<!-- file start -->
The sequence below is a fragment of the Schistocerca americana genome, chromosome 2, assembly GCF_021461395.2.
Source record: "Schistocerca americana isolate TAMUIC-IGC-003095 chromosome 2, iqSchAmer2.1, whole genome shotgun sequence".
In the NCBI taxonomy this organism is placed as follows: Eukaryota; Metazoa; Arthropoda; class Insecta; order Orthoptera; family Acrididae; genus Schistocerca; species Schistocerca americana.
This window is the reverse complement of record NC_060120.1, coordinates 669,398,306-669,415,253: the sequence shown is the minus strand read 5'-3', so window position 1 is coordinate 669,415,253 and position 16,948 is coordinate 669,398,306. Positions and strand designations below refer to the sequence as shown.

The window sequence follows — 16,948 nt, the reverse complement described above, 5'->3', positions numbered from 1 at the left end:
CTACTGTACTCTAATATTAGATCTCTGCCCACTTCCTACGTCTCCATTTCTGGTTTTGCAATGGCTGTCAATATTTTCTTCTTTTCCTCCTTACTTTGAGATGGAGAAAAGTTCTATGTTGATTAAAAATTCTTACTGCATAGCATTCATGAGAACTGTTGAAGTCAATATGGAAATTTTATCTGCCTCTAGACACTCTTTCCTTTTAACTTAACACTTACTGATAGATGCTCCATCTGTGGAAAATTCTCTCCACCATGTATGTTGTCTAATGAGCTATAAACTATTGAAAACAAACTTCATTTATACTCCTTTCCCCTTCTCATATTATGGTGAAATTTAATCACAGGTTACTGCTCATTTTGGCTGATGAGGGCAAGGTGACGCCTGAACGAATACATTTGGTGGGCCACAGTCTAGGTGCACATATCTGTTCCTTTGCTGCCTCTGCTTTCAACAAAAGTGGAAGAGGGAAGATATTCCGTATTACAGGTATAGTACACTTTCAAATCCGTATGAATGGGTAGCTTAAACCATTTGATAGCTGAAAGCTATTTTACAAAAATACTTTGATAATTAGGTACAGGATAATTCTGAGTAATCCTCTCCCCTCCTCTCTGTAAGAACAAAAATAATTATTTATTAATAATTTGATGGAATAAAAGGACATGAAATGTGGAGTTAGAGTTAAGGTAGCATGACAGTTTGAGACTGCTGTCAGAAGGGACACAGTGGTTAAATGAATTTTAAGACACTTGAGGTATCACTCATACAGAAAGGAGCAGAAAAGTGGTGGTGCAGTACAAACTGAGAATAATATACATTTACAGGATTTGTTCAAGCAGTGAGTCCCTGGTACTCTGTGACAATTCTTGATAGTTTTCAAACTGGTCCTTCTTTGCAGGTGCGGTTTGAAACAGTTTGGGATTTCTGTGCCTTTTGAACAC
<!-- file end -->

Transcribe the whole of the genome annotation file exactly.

The sequence below is a fragment of the Schistocerca americana genome, chromosome 2, assembly GCF_021461395.2.
Source record: "Schistocerca americana isolate TAMUIC-IGC-003095 chromosome 2, iqSchAmer2.1, whole genome shotgun sequence".
In the NCBI taxonomy this organism is placed as follows: Eukaryota; Metazoa; Arthropoda; class Insecta; order Orthoptera; family Acrididae; genus Schistocerca; species Schistocerca americana.
This window is the reverse complement of record NC_060120.1, coordinates 669,398,306-669,415,253: the sequence shown is the minus strand read 5'-3', so window position 1 is coordinate 669,415,253 and position 16,948 is coordinate 669,398,306. Positions and strand designations below refer to the sequence as shown.

The window sequence follows — 16,948 nt, the reverse complement described above, 5'->3', positions numbered from 1 at the left end:
CTACTGTACTCTAATATTAGATCTCTGCCCACTTCCTACGTCTCCATTTCTGGTTTTGCAATGGCTGTCAATATTTTCTTCTTTTCCTCCTTACTTTGAGATGGAGAAAAGTTCTATGTTGATTAAAAATTCTTACTGCATAGCATTCATGAGAACTGTTGAAGTCAATATGGAAATTTTATCTGCCTCTAGACACTCTTTCCTTTTAACTTAACACTTACTGATAGATGCTCCATCTGTGGAAAATTCTCTCCACCATGTATGTTGTCTAATGAGCTATAAACTATTGAAAACAAACTTCATTTATACTCCTTTCCCCTTCTCATATTATGGTGAAATTTAATCACAGGTTACTGCTCATTTTGGCTGATGAGGGCAAGGTGACGCCTGAACGAATACATTTGGTGGGCCACAGTCTAGGTGCACATATCTGTTCCTTTGCTGCCTCTGCTTTCAACAAAAGTGGAAGAGGGAAGATATTCCGTATTACAGGTATAGTACACTTTCAAATCCGTATGAATGGGTAGCTTAAACCATTTGATAGCTGAAAGCTATTTTACAAAAATACTTTGATAATTAGGTACAGGATAATTCTGAGTAATCCTCTCCCCTCCTCTCTGTAAGAACAAAAATAATTATTTATTAATAATTTGATGGAATAAAAGGACATGAAATGTGGAGTTAGAGTTAAGGTAGCATGACAGTTTGAGACTGCTGTCAGAAGGGACACAGTGGTTAAATGAATTTTAAGACACTTGAGGTATCACTCATACAGAAAGGAGCAGAAAAGTGGTGGTGCAGTACAAACTGAGAATAATATACATTTACAGGATTTGTTCAAGCAGTGAGTCCCTGGTACTCTGTGACAATTCTTGATAGTTTTCAAACTGGTCCTTCTTTGCAGGTGCGGTTTGAAACAGTTTGGGATTTCTGTGCCTTTTGAACAC